3. The official data-inserter doesn't always pay necessary attention on data-entry, because he's a programmer. Repetitive jobs make programmers angry and frustrated

Data-Source-Based is bad because
  1. Data-entry manifests in its worst way: "filling" an excel spreadsheet is one of most boring and frustrating activities on earth. Even a 100x6 table is hard to fill with care
  2. "Save button" is "Cumulate-and-Fire" anti-pattern incarnation. If someone forgets to Save, hours of works could be trashed
  3. Finding errors could be hard if you have more than 7 columns
  4. A clumsy operation (e.g. a "sort and save" just on a selection) could make datas inconsistent and ruin irremediably all the work done

If you're ALONE to fill a large database with datas wich came from paper or other non-scriptable sources, try to move yourself to a good way of data-entry. If it's impossibile, NEVER USE data-source-based: create a front-end even if you're working with an excel. This will allow you to have to avoid the "cumulate-and-fire" anti-pattern, will allow you to make a more comfortable way to insert datas and will give you a little fun when coding your script.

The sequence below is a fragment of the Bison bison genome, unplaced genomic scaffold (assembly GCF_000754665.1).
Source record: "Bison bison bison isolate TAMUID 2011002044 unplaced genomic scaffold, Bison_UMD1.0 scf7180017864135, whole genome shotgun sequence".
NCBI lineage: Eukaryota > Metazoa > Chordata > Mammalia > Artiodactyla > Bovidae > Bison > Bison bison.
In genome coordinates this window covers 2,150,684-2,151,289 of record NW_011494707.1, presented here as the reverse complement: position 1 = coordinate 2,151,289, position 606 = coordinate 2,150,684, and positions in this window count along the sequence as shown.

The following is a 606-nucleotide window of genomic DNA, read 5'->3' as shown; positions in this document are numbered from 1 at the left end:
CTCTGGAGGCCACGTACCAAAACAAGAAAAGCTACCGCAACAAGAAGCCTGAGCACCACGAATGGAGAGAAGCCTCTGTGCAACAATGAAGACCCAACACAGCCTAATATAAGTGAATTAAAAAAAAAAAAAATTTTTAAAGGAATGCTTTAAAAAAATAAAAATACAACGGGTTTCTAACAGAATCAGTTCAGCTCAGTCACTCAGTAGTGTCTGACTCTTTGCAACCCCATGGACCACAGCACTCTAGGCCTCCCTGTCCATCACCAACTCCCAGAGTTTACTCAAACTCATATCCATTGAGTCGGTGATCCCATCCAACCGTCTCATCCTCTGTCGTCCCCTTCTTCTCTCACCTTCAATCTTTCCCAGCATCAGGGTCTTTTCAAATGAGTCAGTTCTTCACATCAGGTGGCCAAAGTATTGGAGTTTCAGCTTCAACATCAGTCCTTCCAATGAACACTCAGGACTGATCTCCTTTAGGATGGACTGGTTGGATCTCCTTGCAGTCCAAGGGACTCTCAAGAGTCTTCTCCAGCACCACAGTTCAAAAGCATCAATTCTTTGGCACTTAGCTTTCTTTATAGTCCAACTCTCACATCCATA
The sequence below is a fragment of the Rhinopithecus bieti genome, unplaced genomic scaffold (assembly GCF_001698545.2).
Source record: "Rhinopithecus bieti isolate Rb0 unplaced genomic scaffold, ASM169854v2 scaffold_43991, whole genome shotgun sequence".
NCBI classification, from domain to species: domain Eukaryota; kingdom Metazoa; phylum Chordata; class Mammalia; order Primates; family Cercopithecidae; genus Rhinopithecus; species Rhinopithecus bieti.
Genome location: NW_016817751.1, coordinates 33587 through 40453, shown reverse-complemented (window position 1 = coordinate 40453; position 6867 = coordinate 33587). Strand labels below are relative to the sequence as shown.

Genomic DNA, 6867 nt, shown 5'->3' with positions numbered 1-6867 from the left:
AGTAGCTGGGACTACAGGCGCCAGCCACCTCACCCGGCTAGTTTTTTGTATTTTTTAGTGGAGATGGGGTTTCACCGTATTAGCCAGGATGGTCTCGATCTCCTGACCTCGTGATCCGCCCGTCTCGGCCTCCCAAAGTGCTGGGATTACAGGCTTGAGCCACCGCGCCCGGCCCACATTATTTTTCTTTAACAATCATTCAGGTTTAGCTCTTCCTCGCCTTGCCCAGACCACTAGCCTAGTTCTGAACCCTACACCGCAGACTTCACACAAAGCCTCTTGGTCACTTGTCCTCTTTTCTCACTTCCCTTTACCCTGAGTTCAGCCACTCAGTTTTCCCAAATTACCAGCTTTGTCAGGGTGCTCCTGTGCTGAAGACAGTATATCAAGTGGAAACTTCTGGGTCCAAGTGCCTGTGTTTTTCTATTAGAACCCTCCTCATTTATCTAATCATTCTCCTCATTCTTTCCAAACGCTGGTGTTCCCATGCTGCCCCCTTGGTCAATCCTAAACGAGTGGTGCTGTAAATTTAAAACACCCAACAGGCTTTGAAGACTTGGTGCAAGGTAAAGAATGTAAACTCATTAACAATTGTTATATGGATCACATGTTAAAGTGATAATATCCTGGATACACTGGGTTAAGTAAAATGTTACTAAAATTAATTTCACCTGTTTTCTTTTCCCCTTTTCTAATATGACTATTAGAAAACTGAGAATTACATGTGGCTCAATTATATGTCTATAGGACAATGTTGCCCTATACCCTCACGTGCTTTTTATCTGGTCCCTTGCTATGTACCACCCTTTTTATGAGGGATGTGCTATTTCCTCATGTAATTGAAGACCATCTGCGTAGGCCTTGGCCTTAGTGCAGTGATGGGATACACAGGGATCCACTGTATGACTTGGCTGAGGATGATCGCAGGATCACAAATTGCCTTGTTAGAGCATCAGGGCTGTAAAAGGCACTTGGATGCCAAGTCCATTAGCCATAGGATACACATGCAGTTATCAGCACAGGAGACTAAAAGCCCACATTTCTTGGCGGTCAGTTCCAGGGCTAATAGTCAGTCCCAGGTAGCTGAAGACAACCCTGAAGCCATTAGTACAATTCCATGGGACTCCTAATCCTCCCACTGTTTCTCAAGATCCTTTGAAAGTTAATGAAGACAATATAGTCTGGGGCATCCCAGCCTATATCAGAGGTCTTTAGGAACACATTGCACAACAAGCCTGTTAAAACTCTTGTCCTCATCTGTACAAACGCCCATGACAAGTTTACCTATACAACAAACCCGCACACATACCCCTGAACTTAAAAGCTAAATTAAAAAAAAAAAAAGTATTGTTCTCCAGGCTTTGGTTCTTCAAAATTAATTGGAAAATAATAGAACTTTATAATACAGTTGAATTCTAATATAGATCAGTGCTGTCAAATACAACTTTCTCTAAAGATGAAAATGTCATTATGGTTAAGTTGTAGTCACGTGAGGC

Anyway, data-entry is bad and boring. The only good way to do it is spreading it among three or four employed on a long timeline. 10 minutes per-day of data-entry is sopportable: two or more hours per-day doesn't.

Friday, 3 December 2010

iPhone Tutorials - Start with Objective-C

If you want to program on Macintosh or iPhone, first you have to learn Objective-C. Objective-C is very different from C++ or Java, because it follows the "other" way for Object Oriented Programming, the Message Passing.